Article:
“They would not believe me, and one of them putting his hand upon the ground, said with great simplicity ‘have you really got such ground as this to set your feet upon?’ [They believed] that the whites purchased the negros for the purpose of devouring them, or of selling them to others that they may be devoured hereafter, [which] naturally makes the slaves contemplate a journey towards the coast with great terror.”

A freed slave, Olaudah Equiano, provided the following account in his famous autobiography:

“Generally when the grown people in the neighborhood were gone far in the fields to labour, the children assembled together in some of the neighbor’s premises to play; and commonly some of us used to get up in a tree to look out for any assailant, or kidnapper, that might come upon us; for they sometimes took these opportunities of our parents’ absence to attack and carry off as many as they could seize…But alas! ere long it was my fate to be thus attacked, and to be carried off, when none of the grown people were nigh. One day, when all out people were gone out to their works as usual, and only I and my dear sister were left to mind the house, two men and a woman got over our walls, and in a moment seized us both, and, without giving us time to cry out, or make resistance, they stopped our mouths, and ran off with us.”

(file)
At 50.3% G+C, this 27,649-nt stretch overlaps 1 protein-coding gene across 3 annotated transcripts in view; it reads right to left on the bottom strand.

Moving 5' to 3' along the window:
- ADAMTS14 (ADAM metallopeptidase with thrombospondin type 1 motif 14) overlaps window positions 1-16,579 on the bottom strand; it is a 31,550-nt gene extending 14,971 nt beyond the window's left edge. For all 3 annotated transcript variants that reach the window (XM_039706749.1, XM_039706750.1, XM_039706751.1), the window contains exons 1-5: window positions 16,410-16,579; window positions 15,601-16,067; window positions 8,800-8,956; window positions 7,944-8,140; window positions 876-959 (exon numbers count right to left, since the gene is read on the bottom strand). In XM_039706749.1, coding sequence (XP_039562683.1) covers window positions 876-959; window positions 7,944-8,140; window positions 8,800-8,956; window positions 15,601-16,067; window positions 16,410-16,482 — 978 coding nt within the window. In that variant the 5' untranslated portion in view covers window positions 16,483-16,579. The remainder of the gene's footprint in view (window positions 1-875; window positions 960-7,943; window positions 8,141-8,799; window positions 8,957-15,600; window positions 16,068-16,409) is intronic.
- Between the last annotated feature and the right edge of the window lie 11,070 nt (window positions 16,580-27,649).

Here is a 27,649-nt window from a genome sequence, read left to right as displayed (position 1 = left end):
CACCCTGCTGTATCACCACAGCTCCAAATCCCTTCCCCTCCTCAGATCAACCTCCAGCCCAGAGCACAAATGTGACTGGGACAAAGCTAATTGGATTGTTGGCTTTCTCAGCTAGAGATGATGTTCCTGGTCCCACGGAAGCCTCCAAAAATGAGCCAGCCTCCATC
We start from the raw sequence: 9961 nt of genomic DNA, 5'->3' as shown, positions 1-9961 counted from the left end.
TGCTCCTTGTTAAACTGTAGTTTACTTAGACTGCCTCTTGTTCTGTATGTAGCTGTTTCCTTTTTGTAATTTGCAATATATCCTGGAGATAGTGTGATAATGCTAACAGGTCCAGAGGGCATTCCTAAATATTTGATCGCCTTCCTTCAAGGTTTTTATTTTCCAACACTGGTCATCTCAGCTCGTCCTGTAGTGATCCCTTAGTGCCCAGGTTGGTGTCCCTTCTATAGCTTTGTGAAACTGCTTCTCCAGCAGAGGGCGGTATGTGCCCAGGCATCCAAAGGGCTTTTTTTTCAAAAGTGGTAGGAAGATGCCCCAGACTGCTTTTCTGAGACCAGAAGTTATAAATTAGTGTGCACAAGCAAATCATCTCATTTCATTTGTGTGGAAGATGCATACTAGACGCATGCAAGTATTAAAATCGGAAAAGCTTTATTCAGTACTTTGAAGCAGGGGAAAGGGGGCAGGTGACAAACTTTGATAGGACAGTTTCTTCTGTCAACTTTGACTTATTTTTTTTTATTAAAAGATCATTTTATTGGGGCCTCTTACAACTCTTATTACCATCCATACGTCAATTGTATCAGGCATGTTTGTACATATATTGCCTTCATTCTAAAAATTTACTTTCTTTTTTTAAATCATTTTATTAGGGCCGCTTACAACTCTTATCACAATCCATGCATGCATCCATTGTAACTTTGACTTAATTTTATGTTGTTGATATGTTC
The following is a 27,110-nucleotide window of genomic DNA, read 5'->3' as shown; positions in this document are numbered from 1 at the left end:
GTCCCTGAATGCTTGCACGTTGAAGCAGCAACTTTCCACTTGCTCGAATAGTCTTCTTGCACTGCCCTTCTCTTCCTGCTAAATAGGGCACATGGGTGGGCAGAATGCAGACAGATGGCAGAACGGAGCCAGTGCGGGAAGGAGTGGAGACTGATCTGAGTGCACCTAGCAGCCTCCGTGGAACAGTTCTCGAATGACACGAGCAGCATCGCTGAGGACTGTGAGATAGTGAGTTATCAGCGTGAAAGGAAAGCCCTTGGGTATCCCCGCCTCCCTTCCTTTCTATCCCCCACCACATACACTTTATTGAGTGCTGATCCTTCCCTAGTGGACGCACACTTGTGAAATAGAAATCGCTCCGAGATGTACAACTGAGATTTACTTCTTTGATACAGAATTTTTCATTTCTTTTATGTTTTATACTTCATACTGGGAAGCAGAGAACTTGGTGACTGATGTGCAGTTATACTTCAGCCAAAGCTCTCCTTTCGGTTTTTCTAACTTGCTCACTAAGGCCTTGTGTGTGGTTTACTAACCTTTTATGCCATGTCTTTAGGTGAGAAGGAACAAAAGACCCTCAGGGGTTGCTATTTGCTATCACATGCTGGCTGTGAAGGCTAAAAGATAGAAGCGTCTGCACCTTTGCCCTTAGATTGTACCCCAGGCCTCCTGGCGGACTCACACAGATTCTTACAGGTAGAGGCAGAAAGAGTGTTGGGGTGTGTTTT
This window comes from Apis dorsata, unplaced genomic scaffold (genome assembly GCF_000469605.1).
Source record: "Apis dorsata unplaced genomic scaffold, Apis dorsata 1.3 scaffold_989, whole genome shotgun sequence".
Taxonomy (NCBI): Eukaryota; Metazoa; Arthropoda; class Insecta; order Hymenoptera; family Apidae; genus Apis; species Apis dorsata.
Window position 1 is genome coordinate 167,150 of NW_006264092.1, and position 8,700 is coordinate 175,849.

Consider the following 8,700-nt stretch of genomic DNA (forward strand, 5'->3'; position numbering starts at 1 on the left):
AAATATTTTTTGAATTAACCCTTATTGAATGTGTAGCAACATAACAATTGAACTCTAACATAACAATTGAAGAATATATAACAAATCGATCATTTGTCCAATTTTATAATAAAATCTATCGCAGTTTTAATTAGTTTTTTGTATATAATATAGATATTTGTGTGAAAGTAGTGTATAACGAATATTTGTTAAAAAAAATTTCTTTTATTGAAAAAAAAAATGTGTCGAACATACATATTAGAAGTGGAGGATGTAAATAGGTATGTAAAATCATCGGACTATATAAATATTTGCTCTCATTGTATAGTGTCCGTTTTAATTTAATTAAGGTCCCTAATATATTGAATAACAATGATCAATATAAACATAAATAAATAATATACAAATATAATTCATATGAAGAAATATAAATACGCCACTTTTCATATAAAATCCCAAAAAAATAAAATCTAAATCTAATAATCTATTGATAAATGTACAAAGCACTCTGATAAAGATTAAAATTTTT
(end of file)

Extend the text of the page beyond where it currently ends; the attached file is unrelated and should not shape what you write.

Equiano was eleven when he was captured. Soon after that passage, he would be separated from his sister whom he never saw again. The son of an Igbo famer near the Niger River delta, domestic slavery had long been a component of Igbo society and commercial slavery was well incorporated into the customs of the people. Indeed, the common phrase “sold down the river” does not lie in the fear that slaves in Virginia, Kentucky, Maryland and Tennessee would be sold down the Mississippi or Tennessee Rivers to the harsh plantations of Alabama, Georgia or further into the Caribbean as the phrase is so often attributed to. Instead, the phrase’s origins lie in the territory of the Igbo when criminal appellants who lost their last appeal before Igbo judges risked being “sold down the Niger River” to the slave-traders on the coast as part of their punishment. It made sense. These societies wanted foreign imports and the best currency they had was people; why not send the traders the dregs of society? Francis Moore, a slave trader operating near the Gambia River in the 1730’s recorded: